Two years after the blood-letting required to increase state taxes modestly and amid yet another financial shortfall that threatens to short-change schools and other essential state services, the Oklahoma Legislature is once again on the cusp of cutting taxes.
But don’t worry, they say, it’ll actually increase state revenue.
Ha! We didn’t believe it when they made that claim as they whittled away the state income tax (and we were right), and we don’t believe it now.
The latest voodoo tax scheme — approved by the state Senate last week and sent to the House for consideration — would cut taxes on car sales. The measure would allow a buyer with a trade-in to have the trade-in allowances deducted from the new or used vehicle price for tax purposes.
In 2017, the Legislature removed a sales tax exemption on car sales that helped generate $123 million. The increase was part of a larger package of tax increases and spending cuts that helped the state deal with an $878 million budget hole. It took a bloody legislative fight to accomplish that, and now lawmakers are working to undercut it.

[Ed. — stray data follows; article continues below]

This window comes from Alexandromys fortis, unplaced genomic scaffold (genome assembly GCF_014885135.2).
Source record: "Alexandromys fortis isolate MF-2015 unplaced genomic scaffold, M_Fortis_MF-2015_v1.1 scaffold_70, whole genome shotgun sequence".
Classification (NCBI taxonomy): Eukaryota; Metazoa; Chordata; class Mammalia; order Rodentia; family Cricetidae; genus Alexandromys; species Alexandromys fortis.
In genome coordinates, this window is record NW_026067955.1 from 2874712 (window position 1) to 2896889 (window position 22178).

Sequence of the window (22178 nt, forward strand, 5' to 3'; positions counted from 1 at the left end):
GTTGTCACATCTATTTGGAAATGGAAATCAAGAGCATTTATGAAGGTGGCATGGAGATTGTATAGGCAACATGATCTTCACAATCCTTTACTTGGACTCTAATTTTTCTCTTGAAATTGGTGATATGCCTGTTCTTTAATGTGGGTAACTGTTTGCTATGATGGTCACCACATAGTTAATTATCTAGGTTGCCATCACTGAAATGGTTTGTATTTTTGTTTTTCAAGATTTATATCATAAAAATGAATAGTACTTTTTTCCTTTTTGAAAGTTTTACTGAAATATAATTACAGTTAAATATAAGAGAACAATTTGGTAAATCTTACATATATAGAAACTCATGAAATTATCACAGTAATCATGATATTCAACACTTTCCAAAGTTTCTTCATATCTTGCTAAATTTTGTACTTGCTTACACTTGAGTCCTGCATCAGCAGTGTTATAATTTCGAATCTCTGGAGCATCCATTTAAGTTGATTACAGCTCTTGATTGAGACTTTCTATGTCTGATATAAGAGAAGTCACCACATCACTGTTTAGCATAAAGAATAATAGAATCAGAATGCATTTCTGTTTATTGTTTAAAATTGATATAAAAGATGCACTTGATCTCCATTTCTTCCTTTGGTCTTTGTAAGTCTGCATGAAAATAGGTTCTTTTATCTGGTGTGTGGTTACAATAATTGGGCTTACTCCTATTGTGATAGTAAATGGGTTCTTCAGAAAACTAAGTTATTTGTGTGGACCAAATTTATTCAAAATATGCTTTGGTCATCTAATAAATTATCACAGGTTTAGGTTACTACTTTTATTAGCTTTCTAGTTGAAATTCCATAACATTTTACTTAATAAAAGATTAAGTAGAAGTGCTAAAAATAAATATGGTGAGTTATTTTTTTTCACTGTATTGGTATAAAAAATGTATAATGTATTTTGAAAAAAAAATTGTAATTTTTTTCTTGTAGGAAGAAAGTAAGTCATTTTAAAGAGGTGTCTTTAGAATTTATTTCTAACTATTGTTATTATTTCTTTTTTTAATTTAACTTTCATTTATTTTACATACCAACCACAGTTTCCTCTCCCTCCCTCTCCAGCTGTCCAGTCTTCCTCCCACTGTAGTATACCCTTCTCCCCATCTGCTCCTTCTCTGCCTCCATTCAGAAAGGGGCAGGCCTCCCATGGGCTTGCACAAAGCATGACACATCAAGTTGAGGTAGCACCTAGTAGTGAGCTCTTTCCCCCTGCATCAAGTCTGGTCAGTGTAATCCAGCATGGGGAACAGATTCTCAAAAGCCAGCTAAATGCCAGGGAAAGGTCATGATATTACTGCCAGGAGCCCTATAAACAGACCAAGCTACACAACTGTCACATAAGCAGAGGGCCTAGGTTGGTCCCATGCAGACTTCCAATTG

Legislative supporters of Senate Bill 1619 claim it would result in more car sales and more state revenue, but that argument is undermined by an analysis by the Oklahoma Tax Commission, which shows it would mean the state would have $11 million less to appropriate to schools, roads, public safety and health next year and $16.6 million less the subsequent year.
Remember, the state already is expecting to have $85.5 million less to appropriate for the fiscal year that begins July 1 and, against all sense, the governor is determined not to spend $100 million that is available for appropriations.
We’re in a hole, but the Legislature is calling for more shovels.
Here’s the outrageous thing about taxes in Oklahoma: It takes a supermajority to raise them, but only one vote over 50% to cut them. That’s like having a financial suicide pact built into the state Constitution.
If SB1619 is a good idea that the state is compelled to pass, do so with a three-quarters majority and pair it with some other tax increase to help solve the state’s financial problems.
Otherwise, it’s financial malfeasance.